WALLINGTON-DEMESNE, a township, in the parish of Hartburn, union of Morpeth, N. E. division of Tindale ward, S. division of Northumberland, 12½ miles (W. by S.) from Morpeth; containing 167 inhabitants. The township consists of 1781 acres, of which 664 are arable, 954 pasture, and 163 woodland. It was formerly the property of the Fenwicks, and in the beginning of the last century became that of Sir Walter Blackett, who built the mansion-house, and laid out the park and surrounding grounds; from him it passed to the Trevelyans, an ancient Somersetshire family, now represented by Sir John Trevelyan, Bart. The house is a large and imposing structure, and the extensive pleasure-grounds display some taste, and present many fine views; it contains a well-selected museum of natural history. Most of the land is tithe-free; a rent-charge of £1, 4. only is paid to the vicar of Hartburn. In pulling down the remains of Fenwick Tower here, in 1775, several hundred gold nobles, of the coinage of Edward III., were found in an open stone chest, supposed to have been concealed in 1360 on the invasion of David, King of Scotland, who made prisoners the two sons of Sir John Fenwick, then owner of the castle.
WALLINGWELLS, an extra-parochial liberty, partly in the S. division of the wapentake of Strafforth and Tickhill, W. riding of York, but chiefly in the Hatfield division of the wapentake of Bassetlaw, county of Nottingham, 3¾ miles (N. by W.) from Worksop; containing 36 inhabitants. A Benedictine nunnery in honour of the Virgin Mary was founded here in the reign of Stephen, by Ralph de Cheroulcourt, and at the Dissolution had a revenue of £88. 11. 6. The district is included within the consolidated chapelry of Woodsetts, and comprises 612 acres, the property of Sir Thomas Woollaston White, Bart., whose mansion, erected on the site of the ancient priory, is beautifully situated in an extensive and richly-wooded park. In excavating near the house, in 1829, several stone coffins were found, and amongst them that of Dame Margery Dourant, second abbess of the convent, who died in the reign of Richard I.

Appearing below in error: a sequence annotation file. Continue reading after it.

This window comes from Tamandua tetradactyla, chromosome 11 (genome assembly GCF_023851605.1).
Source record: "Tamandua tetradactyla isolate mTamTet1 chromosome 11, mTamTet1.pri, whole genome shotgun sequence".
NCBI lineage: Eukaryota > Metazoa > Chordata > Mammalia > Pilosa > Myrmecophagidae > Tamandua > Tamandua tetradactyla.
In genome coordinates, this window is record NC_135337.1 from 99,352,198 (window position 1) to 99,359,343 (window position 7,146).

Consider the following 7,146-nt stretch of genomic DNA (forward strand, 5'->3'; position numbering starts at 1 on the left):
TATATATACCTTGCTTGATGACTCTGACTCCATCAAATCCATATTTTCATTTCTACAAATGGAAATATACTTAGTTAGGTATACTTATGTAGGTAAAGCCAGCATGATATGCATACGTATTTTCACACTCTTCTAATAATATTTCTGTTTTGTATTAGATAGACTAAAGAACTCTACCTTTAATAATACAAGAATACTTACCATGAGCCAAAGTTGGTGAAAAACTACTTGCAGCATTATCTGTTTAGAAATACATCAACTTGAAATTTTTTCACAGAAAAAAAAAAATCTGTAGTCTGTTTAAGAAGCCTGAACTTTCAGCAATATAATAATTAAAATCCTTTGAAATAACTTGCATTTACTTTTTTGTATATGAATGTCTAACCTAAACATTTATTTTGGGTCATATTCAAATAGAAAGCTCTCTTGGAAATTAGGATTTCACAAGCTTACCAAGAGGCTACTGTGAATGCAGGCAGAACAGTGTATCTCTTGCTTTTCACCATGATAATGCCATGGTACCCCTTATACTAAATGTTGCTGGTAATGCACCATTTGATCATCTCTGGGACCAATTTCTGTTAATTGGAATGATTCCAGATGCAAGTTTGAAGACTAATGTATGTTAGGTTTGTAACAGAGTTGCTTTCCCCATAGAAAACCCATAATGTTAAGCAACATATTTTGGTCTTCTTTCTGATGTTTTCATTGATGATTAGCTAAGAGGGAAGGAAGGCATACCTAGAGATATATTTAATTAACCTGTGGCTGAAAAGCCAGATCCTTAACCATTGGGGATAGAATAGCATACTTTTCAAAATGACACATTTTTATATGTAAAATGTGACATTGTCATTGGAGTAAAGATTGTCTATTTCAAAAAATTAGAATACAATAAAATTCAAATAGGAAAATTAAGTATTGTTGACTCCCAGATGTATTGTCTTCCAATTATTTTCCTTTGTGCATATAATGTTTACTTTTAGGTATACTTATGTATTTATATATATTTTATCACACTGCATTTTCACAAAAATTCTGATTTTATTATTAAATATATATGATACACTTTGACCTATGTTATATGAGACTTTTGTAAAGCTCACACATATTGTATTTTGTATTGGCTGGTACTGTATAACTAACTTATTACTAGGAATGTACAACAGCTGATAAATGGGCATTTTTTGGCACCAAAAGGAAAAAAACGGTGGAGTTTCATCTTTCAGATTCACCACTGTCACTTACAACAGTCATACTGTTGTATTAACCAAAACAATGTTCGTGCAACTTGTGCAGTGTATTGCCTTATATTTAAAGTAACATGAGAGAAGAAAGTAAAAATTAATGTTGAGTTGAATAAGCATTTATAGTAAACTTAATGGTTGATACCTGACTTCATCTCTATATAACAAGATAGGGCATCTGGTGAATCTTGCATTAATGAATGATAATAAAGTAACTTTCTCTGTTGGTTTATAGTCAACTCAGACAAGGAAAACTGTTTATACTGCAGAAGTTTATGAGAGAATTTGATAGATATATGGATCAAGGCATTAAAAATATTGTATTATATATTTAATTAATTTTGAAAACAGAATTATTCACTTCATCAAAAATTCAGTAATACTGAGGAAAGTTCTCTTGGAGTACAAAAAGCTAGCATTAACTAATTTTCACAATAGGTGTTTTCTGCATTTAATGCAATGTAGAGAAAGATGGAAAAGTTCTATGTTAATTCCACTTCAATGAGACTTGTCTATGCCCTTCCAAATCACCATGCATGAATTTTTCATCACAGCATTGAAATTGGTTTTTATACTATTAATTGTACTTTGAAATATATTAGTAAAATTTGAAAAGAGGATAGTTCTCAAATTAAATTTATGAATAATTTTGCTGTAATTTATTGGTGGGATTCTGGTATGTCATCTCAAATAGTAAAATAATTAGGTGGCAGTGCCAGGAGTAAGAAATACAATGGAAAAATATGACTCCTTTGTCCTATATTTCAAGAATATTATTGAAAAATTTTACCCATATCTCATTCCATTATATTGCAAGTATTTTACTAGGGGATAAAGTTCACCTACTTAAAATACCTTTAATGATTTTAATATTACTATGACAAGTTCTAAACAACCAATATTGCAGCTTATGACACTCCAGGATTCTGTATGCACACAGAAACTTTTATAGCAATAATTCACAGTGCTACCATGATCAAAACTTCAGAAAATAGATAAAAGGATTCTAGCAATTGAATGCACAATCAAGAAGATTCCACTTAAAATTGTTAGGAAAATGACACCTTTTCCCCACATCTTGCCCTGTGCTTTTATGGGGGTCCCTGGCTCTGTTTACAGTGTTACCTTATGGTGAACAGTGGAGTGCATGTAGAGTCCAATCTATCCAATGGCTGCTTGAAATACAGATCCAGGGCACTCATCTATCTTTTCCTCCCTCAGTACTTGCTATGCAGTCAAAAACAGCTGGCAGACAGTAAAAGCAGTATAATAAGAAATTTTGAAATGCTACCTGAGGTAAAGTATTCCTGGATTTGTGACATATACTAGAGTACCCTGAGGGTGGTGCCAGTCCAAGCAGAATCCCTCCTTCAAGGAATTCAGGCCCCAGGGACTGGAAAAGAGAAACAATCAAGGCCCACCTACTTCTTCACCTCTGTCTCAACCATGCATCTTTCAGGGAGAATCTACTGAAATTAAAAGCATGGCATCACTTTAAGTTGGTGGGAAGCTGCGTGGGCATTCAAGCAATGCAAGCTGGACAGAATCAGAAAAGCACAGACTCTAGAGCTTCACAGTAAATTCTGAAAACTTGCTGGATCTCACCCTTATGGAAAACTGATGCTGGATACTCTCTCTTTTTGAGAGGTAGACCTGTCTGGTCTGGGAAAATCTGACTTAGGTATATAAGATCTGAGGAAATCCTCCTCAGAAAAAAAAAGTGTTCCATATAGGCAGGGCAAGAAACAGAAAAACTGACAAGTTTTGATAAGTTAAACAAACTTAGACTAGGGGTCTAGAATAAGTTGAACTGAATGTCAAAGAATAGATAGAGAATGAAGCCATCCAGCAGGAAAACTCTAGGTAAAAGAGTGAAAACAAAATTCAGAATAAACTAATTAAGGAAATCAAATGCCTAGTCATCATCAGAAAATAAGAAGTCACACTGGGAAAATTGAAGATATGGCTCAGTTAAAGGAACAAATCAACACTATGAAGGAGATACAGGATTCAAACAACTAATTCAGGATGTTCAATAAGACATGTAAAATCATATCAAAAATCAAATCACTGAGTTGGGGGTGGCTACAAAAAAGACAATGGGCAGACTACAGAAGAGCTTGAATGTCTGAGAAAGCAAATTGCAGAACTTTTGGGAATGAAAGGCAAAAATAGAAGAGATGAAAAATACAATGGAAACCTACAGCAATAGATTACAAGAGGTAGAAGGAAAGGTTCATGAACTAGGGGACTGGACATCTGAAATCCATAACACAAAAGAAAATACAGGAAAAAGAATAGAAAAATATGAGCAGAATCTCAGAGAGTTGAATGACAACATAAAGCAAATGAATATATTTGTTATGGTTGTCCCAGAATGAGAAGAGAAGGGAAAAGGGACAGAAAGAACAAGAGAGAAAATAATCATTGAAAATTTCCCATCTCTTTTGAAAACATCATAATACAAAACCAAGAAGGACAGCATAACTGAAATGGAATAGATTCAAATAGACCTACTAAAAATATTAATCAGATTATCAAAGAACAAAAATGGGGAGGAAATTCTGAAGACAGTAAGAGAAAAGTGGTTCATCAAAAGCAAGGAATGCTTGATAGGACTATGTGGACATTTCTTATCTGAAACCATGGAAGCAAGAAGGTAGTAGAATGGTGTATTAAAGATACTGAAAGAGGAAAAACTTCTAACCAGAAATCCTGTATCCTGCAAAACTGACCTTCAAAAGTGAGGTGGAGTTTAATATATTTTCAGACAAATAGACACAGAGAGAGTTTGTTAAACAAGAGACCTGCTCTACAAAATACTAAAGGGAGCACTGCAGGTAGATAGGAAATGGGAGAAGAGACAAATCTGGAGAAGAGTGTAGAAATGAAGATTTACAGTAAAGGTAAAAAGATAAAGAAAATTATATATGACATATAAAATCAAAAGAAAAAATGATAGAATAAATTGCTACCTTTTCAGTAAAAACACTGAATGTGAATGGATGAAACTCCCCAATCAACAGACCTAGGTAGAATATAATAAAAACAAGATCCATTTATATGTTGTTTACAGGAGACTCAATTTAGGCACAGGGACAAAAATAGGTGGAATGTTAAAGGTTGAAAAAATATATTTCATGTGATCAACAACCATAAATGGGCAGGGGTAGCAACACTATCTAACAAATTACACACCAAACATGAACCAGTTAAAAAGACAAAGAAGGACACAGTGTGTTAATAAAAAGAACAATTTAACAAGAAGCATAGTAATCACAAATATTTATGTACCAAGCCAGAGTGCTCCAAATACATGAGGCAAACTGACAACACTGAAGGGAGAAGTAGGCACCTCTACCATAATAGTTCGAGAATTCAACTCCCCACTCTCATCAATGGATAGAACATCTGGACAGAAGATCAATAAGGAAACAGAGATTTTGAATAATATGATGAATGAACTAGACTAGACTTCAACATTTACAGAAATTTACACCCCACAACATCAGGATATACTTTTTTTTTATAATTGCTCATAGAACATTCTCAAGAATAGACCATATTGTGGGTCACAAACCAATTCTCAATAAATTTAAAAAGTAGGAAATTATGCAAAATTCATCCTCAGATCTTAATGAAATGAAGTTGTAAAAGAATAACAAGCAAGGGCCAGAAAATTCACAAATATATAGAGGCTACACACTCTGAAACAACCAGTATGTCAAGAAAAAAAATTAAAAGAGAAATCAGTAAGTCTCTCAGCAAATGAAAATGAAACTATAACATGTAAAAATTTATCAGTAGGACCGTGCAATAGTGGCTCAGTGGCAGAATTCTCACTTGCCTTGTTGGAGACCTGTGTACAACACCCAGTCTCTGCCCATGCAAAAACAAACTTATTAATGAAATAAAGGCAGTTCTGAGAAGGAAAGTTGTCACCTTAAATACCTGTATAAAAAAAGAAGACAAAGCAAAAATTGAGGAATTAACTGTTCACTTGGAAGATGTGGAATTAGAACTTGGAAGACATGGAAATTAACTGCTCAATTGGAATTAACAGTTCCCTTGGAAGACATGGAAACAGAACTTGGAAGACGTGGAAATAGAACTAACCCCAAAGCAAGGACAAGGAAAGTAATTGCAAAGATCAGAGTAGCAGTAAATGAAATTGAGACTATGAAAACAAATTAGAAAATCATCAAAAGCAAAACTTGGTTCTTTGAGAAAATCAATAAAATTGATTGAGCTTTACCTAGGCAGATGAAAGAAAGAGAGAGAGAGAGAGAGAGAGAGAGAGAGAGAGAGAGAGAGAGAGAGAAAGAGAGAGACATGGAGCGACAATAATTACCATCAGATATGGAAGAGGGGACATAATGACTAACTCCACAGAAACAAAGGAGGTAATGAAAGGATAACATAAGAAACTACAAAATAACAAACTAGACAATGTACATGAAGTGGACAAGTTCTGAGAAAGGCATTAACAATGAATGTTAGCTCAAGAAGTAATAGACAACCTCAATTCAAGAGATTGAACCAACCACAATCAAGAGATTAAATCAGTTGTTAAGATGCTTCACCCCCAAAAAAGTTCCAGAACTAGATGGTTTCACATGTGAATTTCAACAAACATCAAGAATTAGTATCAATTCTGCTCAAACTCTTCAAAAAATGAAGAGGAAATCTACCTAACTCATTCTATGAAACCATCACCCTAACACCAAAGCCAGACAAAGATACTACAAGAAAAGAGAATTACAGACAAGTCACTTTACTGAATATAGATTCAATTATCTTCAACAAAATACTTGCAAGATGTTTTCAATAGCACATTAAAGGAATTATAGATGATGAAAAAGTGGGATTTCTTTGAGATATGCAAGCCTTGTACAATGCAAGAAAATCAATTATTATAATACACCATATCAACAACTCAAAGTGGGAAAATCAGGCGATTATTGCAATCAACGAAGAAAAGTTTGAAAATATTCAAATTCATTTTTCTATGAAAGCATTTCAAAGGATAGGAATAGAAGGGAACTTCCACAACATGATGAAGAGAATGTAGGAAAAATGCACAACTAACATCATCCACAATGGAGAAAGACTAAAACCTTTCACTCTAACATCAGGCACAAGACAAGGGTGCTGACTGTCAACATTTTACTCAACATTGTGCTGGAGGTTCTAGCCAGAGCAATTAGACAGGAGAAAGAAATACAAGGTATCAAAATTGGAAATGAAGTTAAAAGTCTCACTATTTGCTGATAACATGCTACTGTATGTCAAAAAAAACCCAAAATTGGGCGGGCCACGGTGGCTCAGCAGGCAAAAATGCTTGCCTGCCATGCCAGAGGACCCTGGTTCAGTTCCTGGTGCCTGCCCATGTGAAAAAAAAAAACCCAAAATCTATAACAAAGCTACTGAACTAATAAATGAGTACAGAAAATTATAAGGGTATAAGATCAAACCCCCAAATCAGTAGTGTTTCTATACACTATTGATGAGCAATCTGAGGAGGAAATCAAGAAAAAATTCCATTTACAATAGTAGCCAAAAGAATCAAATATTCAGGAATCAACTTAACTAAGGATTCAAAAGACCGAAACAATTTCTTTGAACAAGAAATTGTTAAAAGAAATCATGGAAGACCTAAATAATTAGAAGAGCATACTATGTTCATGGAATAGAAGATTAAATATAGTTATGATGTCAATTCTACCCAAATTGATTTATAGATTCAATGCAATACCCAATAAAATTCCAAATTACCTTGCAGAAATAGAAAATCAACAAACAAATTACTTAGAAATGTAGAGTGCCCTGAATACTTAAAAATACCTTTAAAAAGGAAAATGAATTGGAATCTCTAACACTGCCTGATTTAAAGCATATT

Wallop, Nether (St. Andrew)
WALLOP, NETHER (St. Andrew), a parish, in the union of Stockbridge, hundred of Thorngate, Andover and N. divisions of the county of Southampton, 7 miles (S. W. by S.) from Andover; containing 949 inhabitants. The parish comprises 7201a. 3r. 32p., of which the soil is chiefly chalk, and the surface hilly; the lower grounds are watered by a stream. The living is a discharged vicarage, valued in the king's books at £13. 13. 4., and in the gift of the Subchanter and Vicars Choral of York: the vicarial tithes have been commuted for £346. 18., and the glebe comprises two acres. The church is an ancient structure, and contains several old monuments, among which are a brass to Lady Gore, an abbess, dated 1432, and one to a mitred abbot: in the churchyard is a pyramidal monument to Dr. Douce. There are places of worship for Baptists and Wesleyans. A national school is endowed with £17 per annum bequeathed by Dr. Douce in 1759, and with £21 by William Warwick, Esq., in 1826; Dr. Douce also left £12 a year for the poor. On a point, or head, of an elevated ridge called Danebury Hill or Bill, are remains of a circular fortification, with lofty ramparts inclosing an extensive area. A short distance to the west is an outwork, for the defence of that side; while on the east and north sides, where the ground is more steep, is a single ditch only: the entrance is by a winding course, strengthened by embankments. In the adjacent country are several barrows, two of which, two miles distant from the camp, are called Canute's barrows.
Wallop, Over (St. Peter)
WALLOP, OVER (St. Peter), a parish, in the union of Stockbridge, hundred of Thorngate, Andover and N. divisions of the county of Southampton, 7 miles (S. W.) from Andover; containing 481 inhabitants. It comprises 4576 acres, of which 118 are common or waste. The living is a rectory, valued in the king's books at £27. 5. 2½., and in the gift of the Earl of Portsmouth: the tithes have been commuted for £820, and there are 9 acres of glebe. The church is an ancient structure, and contains several monuments, among which is one to the late lady of the Rev. Henry Wake, who was first cousin to the Earl of Portsmouth.